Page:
Rainbow Forest Panel IV

This 32″ round panel is the fourth in a series of couched and hand-cut mixed media pieces inspired by the Rainbow Forest area of Petrified Forest National Park in Arizona. Rainbow Forest Panel IV includes two layers of paper and one layer of cotton duck cloth, stitched together with a sewing machine with pearl cotton thread in the bobbin and then hand cut on the front of the piece. Near the Painted Desert, the layers, swirling colors, intricate macro and micro patterns, and outrageous mineral formations in this area of the southwest US are an unending source of inspiration for me and many artists. Unfortunately, visitors have been stealing the mineral wealth of the national park for a century or more, so if you visit, please take only pictures, leave only footprints, and kill nothing but time. See my other Rainbow Panels here and this and other available work here.

“Over 13,000 years of human history can be found in the park, including over 800 archeological and historic sites.

“Puerco Pueblo was built by the ancestral Puebloan people, occupied between A.D. 1200 and 1400. Agate House was occupied about A.D. 1100-1150 and was built out of pieces of petrified wood.

“Herbert David Lore built Painted Desert Inn (aka the Stone Tree House) by 1924. Using designs by National Park Service architect Lyle Bennett, the Civilian Conservation Corps (CCC) reconstructed the Painted Desert Inn in the late 1930s. From 2004-2006 the building had an extensive rehabilitation, returning the inn to its 1949 appearance. It was placed on the National Register of Historic Places in 1976 and became a National Historic Landmark in 1987.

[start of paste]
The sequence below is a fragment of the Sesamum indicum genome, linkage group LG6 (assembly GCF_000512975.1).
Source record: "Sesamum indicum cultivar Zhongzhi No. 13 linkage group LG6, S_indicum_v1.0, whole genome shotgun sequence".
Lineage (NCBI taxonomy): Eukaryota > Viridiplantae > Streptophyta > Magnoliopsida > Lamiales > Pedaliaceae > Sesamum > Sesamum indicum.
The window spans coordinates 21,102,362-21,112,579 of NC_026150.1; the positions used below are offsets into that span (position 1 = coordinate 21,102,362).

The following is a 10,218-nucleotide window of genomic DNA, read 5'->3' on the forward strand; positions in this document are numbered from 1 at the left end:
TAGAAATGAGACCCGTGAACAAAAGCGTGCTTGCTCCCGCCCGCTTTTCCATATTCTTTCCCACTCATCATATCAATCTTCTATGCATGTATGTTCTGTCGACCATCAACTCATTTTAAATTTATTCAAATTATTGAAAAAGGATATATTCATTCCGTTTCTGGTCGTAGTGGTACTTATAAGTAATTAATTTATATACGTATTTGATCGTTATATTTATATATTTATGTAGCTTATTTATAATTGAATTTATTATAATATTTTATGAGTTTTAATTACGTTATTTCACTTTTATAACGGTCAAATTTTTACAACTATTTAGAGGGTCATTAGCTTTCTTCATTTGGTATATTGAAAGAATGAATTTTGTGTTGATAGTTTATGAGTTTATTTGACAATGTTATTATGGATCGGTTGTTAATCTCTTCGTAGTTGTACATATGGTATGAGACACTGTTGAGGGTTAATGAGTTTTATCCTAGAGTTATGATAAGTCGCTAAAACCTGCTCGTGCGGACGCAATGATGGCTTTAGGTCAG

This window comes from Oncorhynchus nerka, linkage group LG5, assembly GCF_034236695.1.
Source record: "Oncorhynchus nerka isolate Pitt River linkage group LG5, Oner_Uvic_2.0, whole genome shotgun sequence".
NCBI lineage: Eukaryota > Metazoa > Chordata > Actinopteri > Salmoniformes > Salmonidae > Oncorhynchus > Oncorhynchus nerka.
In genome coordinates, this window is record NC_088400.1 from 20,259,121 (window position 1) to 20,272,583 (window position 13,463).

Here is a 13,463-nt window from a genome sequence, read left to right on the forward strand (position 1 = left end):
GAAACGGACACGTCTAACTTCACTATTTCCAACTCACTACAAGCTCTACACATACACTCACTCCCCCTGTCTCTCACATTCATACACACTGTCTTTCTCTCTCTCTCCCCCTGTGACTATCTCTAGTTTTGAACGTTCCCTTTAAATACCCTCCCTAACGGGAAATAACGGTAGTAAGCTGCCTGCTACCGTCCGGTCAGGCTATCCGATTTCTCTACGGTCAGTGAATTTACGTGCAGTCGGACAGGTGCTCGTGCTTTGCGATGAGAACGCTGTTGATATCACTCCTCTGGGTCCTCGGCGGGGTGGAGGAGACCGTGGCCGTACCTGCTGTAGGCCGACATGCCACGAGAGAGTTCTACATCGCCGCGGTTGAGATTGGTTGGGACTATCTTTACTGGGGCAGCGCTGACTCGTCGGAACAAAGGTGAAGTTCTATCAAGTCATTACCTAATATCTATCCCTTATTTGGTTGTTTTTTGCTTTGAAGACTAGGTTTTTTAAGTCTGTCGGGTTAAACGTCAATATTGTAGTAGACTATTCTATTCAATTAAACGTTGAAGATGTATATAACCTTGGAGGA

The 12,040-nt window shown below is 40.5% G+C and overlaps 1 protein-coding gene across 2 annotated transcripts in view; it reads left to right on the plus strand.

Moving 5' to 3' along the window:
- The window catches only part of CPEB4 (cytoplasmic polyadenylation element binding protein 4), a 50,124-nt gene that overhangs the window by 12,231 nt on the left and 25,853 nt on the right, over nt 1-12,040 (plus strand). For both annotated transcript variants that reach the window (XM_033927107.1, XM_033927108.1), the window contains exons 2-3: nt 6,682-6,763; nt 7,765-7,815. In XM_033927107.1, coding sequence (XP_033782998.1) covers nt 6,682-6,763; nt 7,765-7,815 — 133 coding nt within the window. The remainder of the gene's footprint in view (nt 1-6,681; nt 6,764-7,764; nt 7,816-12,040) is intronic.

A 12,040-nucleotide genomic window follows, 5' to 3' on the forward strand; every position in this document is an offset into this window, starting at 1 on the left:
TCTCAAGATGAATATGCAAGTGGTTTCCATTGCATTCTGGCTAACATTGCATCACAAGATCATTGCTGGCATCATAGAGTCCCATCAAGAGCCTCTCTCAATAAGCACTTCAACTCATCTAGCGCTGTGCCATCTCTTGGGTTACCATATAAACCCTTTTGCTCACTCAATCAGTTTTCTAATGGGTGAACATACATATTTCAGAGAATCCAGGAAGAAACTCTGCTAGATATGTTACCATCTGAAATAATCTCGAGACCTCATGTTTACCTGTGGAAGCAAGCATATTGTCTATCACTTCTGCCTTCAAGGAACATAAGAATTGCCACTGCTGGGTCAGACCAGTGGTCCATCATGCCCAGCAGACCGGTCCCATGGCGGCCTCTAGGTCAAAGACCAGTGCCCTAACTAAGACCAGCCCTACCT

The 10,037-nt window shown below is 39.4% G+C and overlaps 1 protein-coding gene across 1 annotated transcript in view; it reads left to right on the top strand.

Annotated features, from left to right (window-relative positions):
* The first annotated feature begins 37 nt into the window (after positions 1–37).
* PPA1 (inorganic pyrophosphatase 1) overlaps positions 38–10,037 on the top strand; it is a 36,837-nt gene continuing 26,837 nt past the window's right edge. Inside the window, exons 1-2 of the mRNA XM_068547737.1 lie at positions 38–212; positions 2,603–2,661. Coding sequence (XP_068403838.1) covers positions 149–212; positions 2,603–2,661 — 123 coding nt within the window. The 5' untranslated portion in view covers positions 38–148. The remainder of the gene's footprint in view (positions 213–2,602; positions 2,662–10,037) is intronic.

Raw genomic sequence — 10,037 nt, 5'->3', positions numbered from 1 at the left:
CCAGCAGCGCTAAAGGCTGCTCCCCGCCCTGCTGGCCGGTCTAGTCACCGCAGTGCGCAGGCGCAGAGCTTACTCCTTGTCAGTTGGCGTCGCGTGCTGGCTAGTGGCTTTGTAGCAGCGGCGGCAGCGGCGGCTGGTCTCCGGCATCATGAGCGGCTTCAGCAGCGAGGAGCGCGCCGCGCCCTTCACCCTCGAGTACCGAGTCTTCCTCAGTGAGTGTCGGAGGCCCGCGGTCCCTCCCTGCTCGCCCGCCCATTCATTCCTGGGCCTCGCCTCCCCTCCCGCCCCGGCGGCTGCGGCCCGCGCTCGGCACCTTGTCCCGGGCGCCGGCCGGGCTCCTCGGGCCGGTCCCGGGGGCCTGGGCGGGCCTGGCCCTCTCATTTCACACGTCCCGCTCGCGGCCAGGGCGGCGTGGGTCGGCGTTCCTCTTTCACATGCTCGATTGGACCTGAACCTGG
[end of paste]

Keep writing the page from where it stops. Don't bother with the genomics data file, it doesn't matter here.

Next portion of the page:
Petrified Forest National Park is the only national park site that contains a segment of the Historic Route 66 alignment. Part of the National Old Trails Highway also passed through the park.

“Exposed at Petrified Forest is one of the most continuous sections of Triassic-aged rocks anywhere in the world. These rocks were deposited by enormous rivers between 208 and 225 million years ago and include an incredible diversity of fossils. The Chinle Formation of the Triassic Period is the main geologic formation of the park. The Bidahochi Formation outcrops in the north, laid down during the Miocene and Pliocene of the Quaternary Period, about 3-8 million years ago.

When the trees died, they washed into an ancient river system and formed log jams, buried sediment. Minerals, including silica dissolved from volcanic ash, absorbed into the porous wood over hundreds and thousands of years crystallized within the cellular structure, replacing the organic material as it broke down over time. If there were larger spaces such as a hollow or crack in the logs, crystals of clear quartz, purple amethyst, yellow citrine, and smoky quartz formed.

“The brilliant colors in the petrified wood come mainly from trace minerals. Pure quartz is white, manganese oxides form blue, purple, black, and brown, and iron oxides provide hues from yellow through red to brown and black.”

PEFO – National park Service